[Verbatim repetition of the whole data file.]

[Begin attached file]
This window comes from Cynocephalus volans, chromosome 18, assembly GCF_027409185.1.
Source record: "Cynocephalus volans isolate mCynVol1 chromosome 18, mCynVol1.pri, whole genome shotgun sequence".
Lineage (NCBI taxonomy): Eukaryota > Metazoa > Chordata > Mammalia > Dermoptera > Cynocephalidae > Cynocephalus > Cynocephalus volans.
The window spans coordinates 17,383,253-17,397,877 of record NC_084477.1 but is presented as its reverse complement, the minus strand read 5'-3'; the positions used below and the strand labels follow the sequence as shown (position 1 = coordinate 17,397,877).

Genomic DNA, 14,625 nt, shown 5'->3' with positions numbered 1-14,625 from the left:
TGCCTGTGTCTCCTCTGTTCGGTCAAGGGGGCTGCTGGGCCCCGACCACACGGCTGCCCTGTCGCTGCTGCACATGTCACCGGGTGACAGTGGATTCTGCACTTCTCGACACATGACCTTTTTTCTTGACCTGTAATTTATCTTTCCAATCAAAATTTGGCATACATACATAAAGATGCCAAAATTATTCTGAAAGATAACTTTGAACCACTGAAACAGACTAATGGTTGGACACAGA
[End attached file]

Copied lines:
This window comes from Cynocephalus volans, chromosome 18, assembly GCF_027409185.1.
Source record: "Cynocephalus volans isolate mCynVol1 chromosome 18, mCynVol1.pri, whole genome shotgun sequence".
Lineage (NCBI taxonomy): Eukaryota > Metazoa > Chordata > Mammalia > Dermoptera > Cynocephalidae > Cynocephalus > Cynocephalus volans.
The window spans coordinates 17,383,253-17,397,877 of record NC_084477.1 but is presented as its reverse complement, the minus strand read 5'-3'; the positions used below and the strand labels follow the sequence as shown (position 1 = coordinate 17,397,877).

Genomic DNA, 14,625 nt, shown 5'->3' with positions numbered 1-14,625 from the left:
TGCCTGTGTCTCCTCTGTTCGGTCAAGGGGGCTGCTGGGCCCCGACCACACGGCTGCCCTGTCGCTGCTGCACATGTCACCGGGTGACAGTGGATTCTGCACTTCTCGACACATGACCTTTTTTCTTGACCTGTAATTTATCTTTCCAATCAAAATTTGGCATACATACATAAAGATGCCAAAATTATTCTGAAAGATAACTTTGAACCACTGAAACAGACTAATGGTTGGACACAGA